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Hong Kong stamp duty

Buyers rush to beat new duty on property deals

Investors snap up 100 new flats in Yuen Long before 15pc duty on non-local and corporate buyers kicks in at midnight to cool market

PUBLISHED : Saturday, 27 October, 2012, 12:00am
UPDATED : Thursday, 14 June, 2018, 12:41pm

Buyers snapped up 100 flats at a new development last night as sales were brought forward to beat the introduction at midnight of government measures announced yesterday to cool the property market.

At 6pm Financial Secretary John Tsang Chun-wah said he was taking "extraordinary measures under exceptional circumstances" because hot money was flowing into the city faster than before. He imposed a new stamp duty of 15 per cent on non-locals and companies who buy homes - a measure market watchers described as tough.

Two hours after his announcement, mainlanders and locals were seen dashing to the Tsim Sha Tsui sales office of The Reach estate in Yuen Long, scrambling for new homes in time to avoid the tax.

The government also raised by 5 percentage points an across-the-board "special stamp duty" on sellers to curb speculation, and extended its effect on resales from two to three years. Duty of 10 to 20 per cent of the price is payable if the property is resold in that period.

A woman who arrived at 8pm at The Reach sales office said she was queueing for a Shenzhen friend who was making a late-night rush across the border.

She said her friend wanted to buy a property to support the education of her child, who was born in Hong Kong.

"She plans to use HK$14 million to buy two flats and then combine them into one."

The property sector expects prices and sales volumes to drop at least 10 per cent. But market watchers warned the measures may merely divert cash to commercial and industrial properties, pushing up rents for businesses.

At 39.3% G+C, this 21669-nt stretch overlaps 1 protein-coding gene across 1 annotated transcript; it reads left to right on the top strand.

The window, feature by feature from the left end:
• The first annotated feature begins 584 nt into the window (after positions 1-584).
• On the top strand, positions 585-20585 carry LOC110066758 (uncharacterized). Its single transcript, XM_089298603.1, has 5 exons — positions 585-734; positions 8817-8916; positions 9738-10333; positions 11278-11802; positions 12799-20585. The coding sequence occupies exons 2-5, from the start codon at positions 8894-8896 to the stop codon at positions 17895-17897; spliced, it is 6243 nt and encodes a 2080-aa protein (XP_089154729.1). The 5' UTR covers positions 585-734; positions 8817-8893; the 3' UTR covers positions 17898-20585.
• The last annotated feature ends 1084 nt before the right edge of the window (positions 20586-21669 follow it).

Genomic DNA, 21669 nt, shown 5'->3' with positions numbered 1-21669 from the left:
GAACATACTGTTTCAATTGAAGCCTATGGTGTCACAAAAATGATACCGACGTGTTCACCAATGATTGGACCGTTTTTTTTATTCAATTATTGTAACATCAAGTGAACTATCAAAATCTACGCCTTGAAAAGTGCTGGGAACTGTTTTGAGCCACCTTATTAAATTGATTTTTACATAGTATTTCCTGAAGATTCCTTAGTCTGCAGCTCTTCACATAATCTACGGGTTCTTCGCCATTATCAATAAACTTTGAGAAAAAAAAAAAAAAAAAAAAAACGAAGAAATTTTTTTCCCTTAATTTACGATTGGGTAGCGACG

The new rule sets non-local and corporate purchases of homes apart from those made by permanent residents, who will still pay between HK$100 and 4.25 per cent of the sale price.

"The property market and the economy are heading in different directions. People find home prices unaffordable," Tsang said, citing a 21 per cent price rise in the price of small and medium-sized flats since January.

"Prices in the third quarter have been fuelled further," he said, referring to the third round of monetary easing by the US Federal Reserve. "The risk of a property bubble forming is increasing. This may undermine macroeconomic conditions of the community and the stability of our financial system, threatening people's livelihoods."

He noted that interest rates would remain ultra-low at least until mid-2015.

The 15 per cent Buyer's Stamp Duty exempts permanent residents who buy homes under their own names, meaning it affects all those who make deals through companies.

The levy is higher than the Additional Buyer's Stamp Duty introduced in Singapore last year, under which foreigners and non-individual buyers are levied 10 per cent of a home's value.

Buyers who were not permanent residents accounted for 19.5 per cent of new-home purchases last year, up from 5.7 per cent in 2008.

David Ng Ka-chun, head of China and Hong Kong research at Macquarie Capital Securities, said: "At least 20 per cent of primary market demand will be cut directly by the higher tax."